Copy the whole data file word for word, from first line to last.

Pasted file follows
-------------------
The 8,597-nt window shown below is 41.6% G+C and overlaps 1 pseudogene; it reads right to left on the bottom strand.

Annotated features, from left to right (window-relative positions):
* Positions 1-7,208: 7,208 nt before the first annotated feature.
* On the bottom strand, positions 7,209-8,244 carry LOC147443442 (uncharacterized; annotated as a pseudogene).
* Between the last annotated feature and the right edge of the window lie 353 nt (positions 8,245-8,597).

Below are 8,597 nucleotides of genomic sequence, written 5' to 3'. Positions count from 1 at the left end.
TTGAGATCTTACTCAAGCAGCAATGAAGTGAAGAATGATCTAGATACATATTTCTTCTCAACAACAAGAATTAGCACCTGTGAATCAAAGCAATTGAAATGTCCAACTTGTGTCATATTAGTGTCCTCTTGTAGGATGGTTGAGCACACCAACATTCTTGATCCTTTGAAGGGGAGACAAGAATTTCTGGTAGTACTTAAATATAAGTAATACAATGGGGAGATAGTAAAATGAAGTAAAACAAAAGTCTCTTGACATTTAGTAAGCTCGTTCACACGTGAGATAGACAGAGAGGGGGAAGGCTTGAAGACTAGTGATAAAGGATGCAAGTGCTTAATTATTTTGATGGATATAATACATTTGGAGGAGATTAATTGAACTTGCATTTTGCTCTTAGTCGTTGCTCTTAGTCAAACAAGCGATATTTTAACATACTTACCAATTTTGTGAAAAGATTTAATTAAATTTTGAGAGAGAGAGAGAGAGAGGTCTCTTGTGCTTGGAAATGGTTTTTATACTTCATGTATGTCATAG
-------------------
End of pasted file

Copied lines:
The 8,597-nt window shown below is 41.6% G+C and overlaps 1 pseudogene; it reads right to left on the bottom strand.

Annotated features, from left to right (window-relative positions):
* Positions 1-7,208: 7,208 nt before the first annotated feature.
* On the bottom strand, positions 7,209-8,244 carry LOC147443442 (uncharacterized; annotated as a pseudogene).
* Between the last annotated feature and the right edge of the window lie 353 nt (positions 8,245-8,597).

Below are 8,597 nucleotides of genomic sequence, written 5' to 3'. Positions count from 1 at the left end.
TTGAGATCTTACTCAAGCAGCAATGAAGTGAAGAATGATCTAGATACATATTTCTTCTCAACAACAAGAATTAGCACCTGTGAATCAAAGCAATTGAAATGTCCAACTTGTGTCATATTAGTGTCCTCTTGTAGGATGGTTGAGCACACCAACATTCTTGATCCTTTGAAGGGGAGACAAGAATTTCTGGTAGTACTTAAATATAAGTAATACAATGGGGAGATAGTAAAATGAAGTAAAACAAAAGTCTCTTGACATTTAGTAAGCTCGTTCACACGTGAGATAGACAGAGAGGGGGAAGGCTTGAAGACTAGTGATAAAGGATGCAAGTGCTTAATTATTTTGATGGATATAATACATTTGGAGGAGATTAATTGAACTTGCATTTTGCTCTTAGTCGTTGCTCTTAGTCAAACAAGCGATATTTTAACATACTTACCAATTTTGTGAAAAGATTTAATTAAATTTTGAGAGAGAGAGAGAGAGAGGTCTCTTGTGCTTGGAAATGGTTTTTATACTTCATGTATGTCATAG